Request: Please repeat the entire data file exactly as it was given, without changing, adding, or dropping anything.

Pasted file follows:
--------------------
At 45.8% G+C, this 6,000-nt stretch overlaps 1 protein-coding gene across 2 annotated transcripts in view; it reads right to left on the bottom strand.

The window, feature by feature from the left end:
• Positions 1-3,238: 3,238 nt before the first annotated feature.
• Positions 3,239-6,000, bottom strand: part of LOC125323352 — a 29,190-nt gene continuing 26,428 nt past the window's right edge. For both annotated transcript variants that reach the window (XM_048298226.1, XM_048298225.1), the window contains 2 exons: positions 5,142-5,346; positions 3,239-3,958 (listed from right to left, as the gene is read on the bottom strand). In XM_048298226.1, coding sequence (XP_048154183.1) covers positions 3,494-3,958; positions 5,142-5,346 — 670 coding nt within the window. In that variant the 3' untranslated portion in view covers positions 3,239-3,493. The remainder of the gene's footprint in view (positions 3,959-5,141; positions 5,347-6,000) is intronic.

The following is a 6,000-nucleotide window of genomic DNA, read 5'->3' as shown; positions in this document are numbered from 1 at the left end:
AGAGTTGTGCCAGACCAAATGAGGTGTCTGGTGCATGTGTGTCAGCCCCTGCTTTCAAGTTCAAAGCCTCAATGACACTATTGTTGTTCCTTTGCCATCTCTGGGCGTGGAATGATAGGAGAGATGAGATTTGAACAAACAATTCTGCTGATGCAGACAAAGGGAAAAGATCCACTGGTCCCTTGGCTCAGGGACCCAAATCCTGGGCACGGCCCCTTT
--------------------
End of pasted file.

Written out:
At 45.8% G+C, this 6,000-nt stretch overlaps 1 protein-coding gene across 2 annotated transcripts in view; it reads right to left on the bottom strand.

The window, feature by feature from the left end:
• Positions 1-3,238: 3,238 nt before the first annotated feature.
• Positions 3,239-6,000, bottom strand: part of LOC125323352 — a 29,190-nt gene continuing 26,428 nt past the window's right edge. For both annotated transcript variants that reach the window (XM_048298226.1, XM_048298225.1), the window contains 2 exons: positions 5,142-5,346; positions 3,239-3,958 (listed from right to left, as the gene is read on the bottom strand). In XM_048298226.1, coding sequence (XP_048154183.1) covers positions 3,494-3,958; positions 5,142-5,346 — 670 coding nt within the window. In that variant the 3' untranslated portion in view covers positions 3,239-3,493. The remainder of the gene's footprint in view (positions 3,959-5,141; positions 5,347-6,000) is intronic.

The following is a 6,000-nucleotide window of genomic DNA, read 5'->3' as shown; positions in this document are numbered from 1 at the left end:
AGAGTTGTGCCAGACCAAATGAGGTGTCTGGTGCATGTGTGTCAGCCCCTGCTTTCAAGTTCAAAGCCTCAATGACACTATTGTTGTTCCTTTGCCATCTCTGGGCGTGGAATGATAGGAGAGATGAGATTTGAACAAACAATTCTGCTGATGCAGACAAAGGGAAAAGATCCACTGGTCCCTTGGCTCAGGGACCCAAATCCTGGGCACGGCCCCTTT